Let me then briefly return to the macro level of power discourse and render an account of how the poetic gaze functions. I take it that all human stories are regulated by relationships. The gaze itself is a major function of human relationship. I argue that colonialism was a form of relationship; one that existed between the West and the East, the colonisers and the colonised, the whites and the blacks, the metropolis and the province, the centre and the periphery, the occident and the oriental, the Self and the Other. In post-postcolonialism, the poetic gaze always scrutinises the oppressed structure to uncover hidden dominance or hegemony. Thus, its attention is always on the subject that claims alterity. In this case, the East, the colonised, the blacks, the province, the periphery, the oriental and the Other are the subjects that claim alterity. In the case of Africa, the scrutiny of the poetic gaze reveals that its leadership has long assumed selfhood and ought to be interrogated with little or no colonial agency and culpability. In sum, the Other can turn out to be the grotesque who once claimed godhood before it was held to account and made to unveil its monstrosity. The angst signifies anger and anxiety rolled into one, and it is seen in the Other’s resistance at being questioned in order to be designated a power base. Marriage to oppression is a safe way for the oppressor to operate without being brought to book. But now, there is no more hiding place. We all have to change in order for this continent to move forward.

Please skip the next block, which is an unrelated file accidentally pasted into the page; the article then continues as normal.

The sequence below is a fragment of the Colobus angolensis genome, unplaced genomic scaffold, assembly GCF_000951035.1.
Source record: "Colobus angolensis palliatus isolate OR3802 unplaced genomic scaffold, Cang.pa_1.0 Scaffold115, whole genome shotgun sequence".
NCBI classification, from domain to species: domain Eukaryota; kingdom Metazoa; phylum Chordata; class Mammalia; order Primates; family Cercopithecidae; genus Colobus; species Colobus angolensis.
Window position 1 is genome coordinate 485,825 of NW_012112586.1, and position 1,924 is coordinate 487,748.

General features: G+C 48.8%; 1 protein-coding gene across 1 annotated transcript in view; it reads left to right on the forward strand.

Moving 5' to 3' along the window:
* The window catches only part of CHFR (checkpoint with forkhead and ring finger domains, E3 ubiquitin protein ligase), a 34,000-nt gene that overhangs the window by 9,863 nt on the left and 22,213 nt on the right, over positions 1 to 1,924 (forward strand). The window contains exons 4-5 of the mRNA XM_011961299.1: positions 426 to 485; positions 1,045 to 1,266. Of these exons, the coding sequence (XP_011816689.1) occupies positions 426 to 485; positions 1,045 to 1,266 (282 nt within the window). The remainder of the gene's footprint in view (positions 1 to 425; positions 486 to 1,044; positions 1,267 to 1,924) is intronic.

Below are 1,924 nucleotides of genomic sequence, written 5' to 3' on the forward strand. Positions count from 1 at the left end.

I would like to rest the matter here and refer you to my 2019 paper on how the post-postcolonial is critiqued in terms of the duplication or the mutation of the binary structures. In subsequent essays, I would like to attempt a transformation of some of the existing postcolonial concepts into post-postcolonial ones by examining how they should function in the theory.  


  1. Bressler (1994) and Dobie (2009), on the issue of thin and thick description in cultural poetics.
  2. Harre and Moghaddam (2006), on the issue of high and low magnification in the critique of history.

Related Posts

One thought on “Post-postcolonialism: The Poetic Gaze and the Angst of the Ghosted and the Grotesque

  1. nice post there buddy i love to see more of this post, some time you can come check out my site as well

Leave a Reply

Your email address will not be published. Required fields are marked *

error: Content is protected !!